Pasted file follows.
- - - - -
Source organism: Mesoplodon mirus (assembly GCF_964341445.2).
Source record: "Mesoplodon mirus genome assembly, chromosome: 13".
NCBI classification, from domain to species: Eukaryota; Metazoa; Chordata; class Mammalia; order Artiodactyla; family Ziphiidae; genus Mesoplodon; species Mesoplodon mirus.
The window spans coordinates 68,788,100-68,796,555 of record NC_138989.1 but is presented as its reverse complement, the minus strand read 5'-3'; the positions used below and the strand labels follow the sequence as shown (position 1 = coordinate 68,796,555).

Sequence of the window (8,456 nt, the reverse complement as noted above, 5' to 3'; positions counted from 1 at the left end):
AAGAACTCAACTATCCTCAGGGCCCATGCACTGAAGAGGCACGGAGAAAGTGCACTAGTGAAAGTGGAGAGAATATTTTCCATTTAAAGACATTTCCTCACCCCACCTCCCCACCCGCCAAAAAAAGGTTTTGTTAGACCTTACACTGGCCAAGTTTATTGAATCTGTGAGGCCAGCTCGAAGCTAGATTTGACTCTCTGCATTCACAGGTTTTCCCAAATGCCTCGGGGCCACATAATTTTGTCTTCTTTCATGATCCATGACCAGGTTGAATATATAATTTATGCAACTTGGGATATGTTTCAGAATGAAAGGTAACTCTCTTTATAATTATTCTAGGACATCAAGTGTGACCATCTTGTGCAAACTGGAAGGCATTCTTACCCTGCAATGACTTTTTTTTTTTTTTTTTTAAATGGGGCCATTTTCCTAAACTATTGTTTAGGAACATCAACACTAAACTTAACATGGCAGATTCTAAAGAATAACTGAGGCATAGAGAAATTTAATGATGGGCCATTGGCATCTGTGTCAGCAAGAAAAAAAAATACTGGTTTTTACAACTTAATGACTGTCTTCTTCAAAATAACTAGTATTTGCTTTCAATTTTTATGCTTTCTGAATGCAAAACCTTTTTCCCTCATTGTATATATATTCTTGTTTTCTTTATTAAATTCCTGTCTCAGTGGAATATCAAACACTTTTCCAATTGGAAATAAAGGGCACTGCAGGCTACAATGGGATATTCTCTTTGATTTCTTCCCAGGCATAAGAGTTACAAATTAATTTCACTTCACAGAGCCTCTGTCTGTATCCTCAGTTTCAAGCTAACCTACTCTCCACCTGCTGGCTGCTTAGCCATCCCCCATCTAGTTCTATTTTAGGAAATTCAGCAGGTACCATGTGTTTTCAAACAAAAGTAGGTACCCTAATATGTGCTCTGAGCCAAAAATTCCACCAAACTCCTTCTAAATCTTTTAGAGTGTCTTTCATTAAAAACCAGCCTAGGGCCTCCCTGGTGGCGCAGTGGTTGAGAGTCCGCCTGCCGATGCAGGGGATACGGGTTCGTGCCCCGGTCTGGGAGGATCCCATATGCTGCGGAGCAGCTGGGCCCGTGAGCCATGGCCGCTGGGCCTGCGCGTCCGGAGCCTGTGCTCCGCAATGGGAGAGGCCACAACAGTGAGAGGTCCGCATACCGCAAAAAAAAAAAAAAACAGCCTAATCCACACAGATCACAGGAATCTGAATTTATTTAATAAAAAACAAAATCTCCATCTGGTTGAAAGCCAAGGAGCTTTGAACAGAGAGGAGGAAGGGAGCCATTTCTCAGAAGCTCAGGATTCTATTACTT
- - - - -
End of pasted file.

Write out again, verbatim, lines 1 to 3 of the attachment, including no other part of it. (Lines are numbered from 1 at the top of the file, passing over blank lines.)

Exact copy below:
Source organism: Mesoplodon mirus (assembly GCF_964341445.2).
Source record: "Mesoplodon mirus genome assembly, chromosome: 13".
NCBI classification, from domain to species: Eukaryota; Metazoa; Chordata; class Mammalia; order Artiodactyla; family Ziphiidae; genus Mesoplodon; species Mesoplodon mirus.